The future is now: Patients with Pacemakers need security update for their devices

Abbott, a pharmaceutical company known for manufacturing pacemakers, has recently started stated that patients who use their pacemakers should go to their doctors in order to have their devices updated with a security patch. The update is supposed to fix three recently detected security vulnerabilities which could potentially be exploited by a skilled hacker. The vulnerabilities are outlined in report issued by the Center of Emergency Readiness (CERT) team of the Department of Homeland Security (DHS). Here is a link to the full alert report.

How can the flaws be exploited

In order for a hacker to be able to exploit the detected vulnerabilities of the pacemakers, sufficient skill level in programming would be required as there’s no exploit code available for the public. This means that the attacker would have to create their own exploit package after figuring out the exploit code – something that very few programmers would be able to do. This is good news since the chances of people having their pacemakers hacked into are rather low. Additionally, in order for such a criminal operation to be successful, the hacker would need to be in close range of their victim (a couple of inches) and remain there for several minutes. This is because the only way to hack into the pacemaker is by using radio frequency communication.

That said, if a cyber-criminal somehow manages to pull off such an attack, the consequences could be rather disturbing and highly dangerous. If the pacemaker is hacked, its settings could be altered or the device could even be shut down. As this is a form of a life-supporting technology, having anything happen to it can pose direct risk to one’s life.

Vulnerabilities in Abbott pacemakers were found back in 2016

MedSec, a company that focuses on security research for healthcare technology claimed to had detected security flaws in the pacemakers of Abbot back in 2016. Following this, Abbott issued a lawsuit against MedSec and another company known as Muddy Waters, with accusations that the statements made towards the security of the pacemakers were false and financially motivated.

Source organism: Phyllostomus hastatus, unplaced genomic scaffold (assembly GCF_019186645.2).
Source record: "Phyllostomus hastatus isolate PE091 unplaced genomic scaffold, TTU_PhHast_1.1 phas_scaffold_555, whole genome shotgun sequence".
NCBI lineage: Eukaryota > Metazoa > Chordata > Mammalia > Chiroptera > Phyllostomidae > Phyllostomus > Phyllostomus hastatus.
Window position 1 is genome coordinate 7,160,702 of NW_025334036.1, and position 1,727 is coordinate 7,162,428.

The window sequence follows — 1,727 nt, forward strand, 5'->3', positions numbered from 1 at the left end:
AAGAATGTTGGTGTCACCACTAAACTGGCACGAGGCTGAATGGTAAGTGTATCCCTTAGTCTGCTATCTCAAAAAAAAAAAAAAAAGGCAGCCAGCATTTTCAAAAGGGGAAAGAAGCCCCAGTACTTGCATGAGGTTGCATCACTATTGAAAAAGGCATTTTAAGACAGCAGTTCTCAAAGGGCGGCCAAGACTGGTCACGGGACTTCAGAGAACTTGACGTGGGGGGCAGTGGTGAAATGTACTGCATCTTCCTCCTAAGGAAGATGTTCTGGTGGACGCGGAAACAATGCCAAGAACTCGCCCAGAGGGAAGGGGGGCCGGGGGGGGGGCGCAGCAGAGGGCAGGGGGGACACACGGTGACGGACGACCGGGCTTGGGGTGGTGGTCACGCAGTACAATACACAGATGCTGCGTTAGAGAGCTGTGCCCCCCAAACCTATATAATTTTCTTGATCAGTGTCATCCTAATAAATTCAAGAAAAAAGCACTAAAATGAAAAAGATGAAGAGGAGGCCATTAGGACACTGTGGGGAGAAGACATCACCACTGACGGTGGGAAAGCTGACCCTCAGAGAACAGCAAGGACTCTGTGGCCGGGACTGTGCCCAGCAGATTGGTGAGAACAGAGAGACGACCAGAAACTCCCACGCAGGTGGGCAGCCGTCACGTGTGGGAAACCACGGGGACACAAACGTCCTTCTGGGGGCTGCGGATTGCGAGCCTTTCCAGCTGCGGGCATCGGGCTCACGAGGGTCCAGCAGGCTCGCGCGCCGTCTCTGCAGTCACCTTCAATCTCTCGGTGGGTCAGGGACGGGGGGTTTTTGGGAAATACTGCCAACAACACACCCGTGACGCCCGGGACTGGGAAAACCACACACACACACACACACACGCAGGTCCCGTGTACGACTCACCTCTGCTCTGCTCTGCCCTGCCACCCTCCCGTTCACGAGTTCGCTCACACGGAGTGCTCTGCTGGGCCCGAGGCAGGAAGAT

The recently detected flaws which lead to the new patches by Abbot have been fixed back in January this year, yet FDA approved the public release of the updates only a couple of days ago. Currently, there are approximately 465 000 Abbot pacemakers in USA that contain the detected vulnerabilities and that need to receive an update. The models of impacted devices are as follows: Assurity, Accent, Anthem, Allure, Accent ST, Accent MRI.

The updating process

The pharmaceutical company has issued guide manuals for both the doctors and their patients in order to ensure the smooth and swift introduction of the software patches. In order for the doctor to update the pacemaker device, they’d need to use a RF stick that needs to be held near the device for a couple of minutes until the update is finished. Patients are encouraged to reach out to their doctors so as to have their devices patched and any security flaws removed from them. There are a couple of potential, though highly unlikely, issues which might arise such as reloading of previous software versions as a result of incomplete updates or loss of the current device settings. In the worst case scenario, the device might lose its functionality, yet the chances of this happening have been estimated to be approximately around 0.003%. So far, no exploitation of the security flaws has been reported according to FDA and CERT.


Boris is a writer and an editor of the articles on Malware Complaints. His mission is to provide the readers of our website with essential information and details with regards to various malicious programs, software viruses, potentially unwanted applications and any other form of malware that you, the users, might encounter. In addition, he also posts reviews of different programs and applications as well as news articles on various interesting and important topics related to the software world.

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